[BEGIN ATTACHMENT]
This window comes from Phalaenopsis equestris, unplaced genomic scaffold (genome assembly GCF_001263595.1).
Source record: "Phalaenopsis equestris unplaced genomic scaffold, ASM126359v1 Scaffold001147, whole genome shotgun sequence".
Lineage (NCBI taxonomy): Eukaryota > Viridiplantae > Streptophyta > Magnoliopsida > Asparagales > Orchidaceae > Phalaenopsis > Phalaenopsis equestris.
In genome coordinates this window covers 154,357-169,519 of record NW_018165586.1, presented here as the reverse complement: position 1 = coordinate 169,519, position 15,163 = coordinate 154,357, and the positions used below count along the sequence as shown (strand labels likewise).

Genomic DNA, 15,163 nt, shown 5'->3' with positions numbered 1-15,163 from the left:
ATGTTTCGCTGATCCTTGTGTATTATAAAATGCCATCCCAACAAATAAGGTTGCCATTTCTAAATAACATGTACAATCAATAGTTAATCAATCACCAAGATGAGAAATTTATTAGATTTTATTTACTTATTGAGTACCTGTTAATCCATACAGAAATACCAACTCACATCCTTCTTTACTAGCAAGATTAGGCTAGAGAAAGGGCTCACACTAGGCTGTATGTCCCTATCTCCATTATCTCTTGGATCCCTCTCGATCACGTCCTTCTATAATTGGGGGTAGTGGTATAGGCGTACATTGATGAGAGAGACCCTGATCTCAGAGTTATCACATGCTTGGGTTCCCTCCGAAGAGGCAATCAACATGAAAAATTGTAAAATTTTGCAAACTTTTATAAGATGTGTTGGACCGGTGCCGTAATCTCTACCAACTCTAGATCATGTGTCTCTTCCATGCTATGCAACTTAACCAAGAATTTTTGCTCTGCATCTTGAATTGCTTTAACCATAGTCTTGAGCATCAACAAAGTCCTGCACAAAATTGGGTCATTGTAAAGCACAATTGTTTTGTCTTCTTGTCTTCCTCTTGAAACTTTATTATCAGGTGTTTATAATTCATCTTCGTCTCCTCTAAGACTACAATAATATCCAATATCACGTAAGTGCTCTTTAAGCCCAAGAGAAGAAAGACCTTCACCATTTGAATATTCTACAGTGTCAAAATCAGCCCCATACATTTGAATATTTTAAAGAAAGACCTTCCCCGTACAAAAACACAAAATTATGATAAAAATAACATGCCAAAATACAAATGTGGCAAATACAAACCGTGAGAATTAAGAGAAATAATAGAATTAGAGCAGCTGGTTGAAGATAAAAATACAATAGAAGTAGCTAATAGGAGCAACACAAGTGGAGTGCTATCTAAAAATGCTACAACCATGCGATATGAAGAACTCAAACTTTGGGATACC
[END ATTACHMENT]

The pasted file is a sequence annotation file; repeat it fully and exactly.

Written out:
This window comes from Phalaenopsis equestris, unplaced genomic scaffold (genome assembly GCF_001263595.1).
Source record: "Phalaenopsis equestris unplaced genomic scaffold, ASM126359v1 Scaffold001147, whole genome shotgun sequence".
Lineage (NCBI taxonomy): Eukaryota > Viridiplantae > Streptophyta > Magnoliopsida > Asparagales > Orchidaceae > Phalaenopsis > Phalaenopsis equestris.
In genome coordinates this window covers 154,357-169,519 of record NW_018165586.1, presented here as the reverse complement: position 1 = coordinate 169,519, position 15,163 = coordinate 154,357, and the positions used below count along the sequence as shown (strand labels likewise).

Genomic DNA, 15,163 nt, shown 5'->3' with positions numbered 1-15,163 from the left:
ATGTTTCGCTGATCCTTGTGTATTATAAAATGCCATCCCAACAAATAAGGTTGCCATTTCTAAATAACATGTACAATCAATAGTTAATCAATCACCAAGATGAGAAATTTATTAGATTTTATTTACTTATTGAGTACCTGTTAATCCATACAGAAATACCAACTCACATCCTTCTTTACTAGCAAGATTAGGCTAGAGAAAGGGCTCACACTAGGCTGTATGTCCCTATCTCCATTATCTCTTGGATCCCTCTCGATCACGTCCTTCTATAATTGGGGGTAGTGGTATAGGCGTACATTGATGAGAGAGACCCTGATCTCAGAGTTATCACATGCTTGGGTTCCCTCCGAAGAGGCAATCAACATGAAAAATTGTAAAATTTTGCAAACTTTTATAAGATGTGTTGGACCGGTGCCGTAATCTCTACCAACTCTAGATCATGTGTCTCTTCCATGCTATGCAACTTAACCAAGAATTTTTGCTCTGCATCTTGAATTGCTTTAACCATAGTCTTGAGCATCAACAAAGTCCTGCACAAAATTGGGTCATTGTAAAGCACAATTGTTTTGTCTTCTTGTCTTCCTCTTGAAACTTTATTATCAGGTGTTTATAATTCATCTTCGTCTCCTCTAAGACTACAATAATATCCAATATCACGTAAGTGCTCTTTAAGCCCAAGAGAAGAAAGACCTTCACCATTTGAATATTCTACAGTGTCAAAATCAGCCCCATACATTTGAATATTTTAAAGAAAGACCTTCCCCGTACAAAAACACAAAATTATGATAAAAATAACATGCCAAAATACAAATGTGGCAAATACAAACCGTGAGAATTAAGAGAAATAATAGAATTAGAGCAGCTGGTTGAAGATAAAAATACAATAGAAGTAGCTAATAGGAGCAACACAAGTGGAGTGCTATCTAAAAATGCTACAACCATGCGATATGAAGAACTCAAACTTTGGGATACC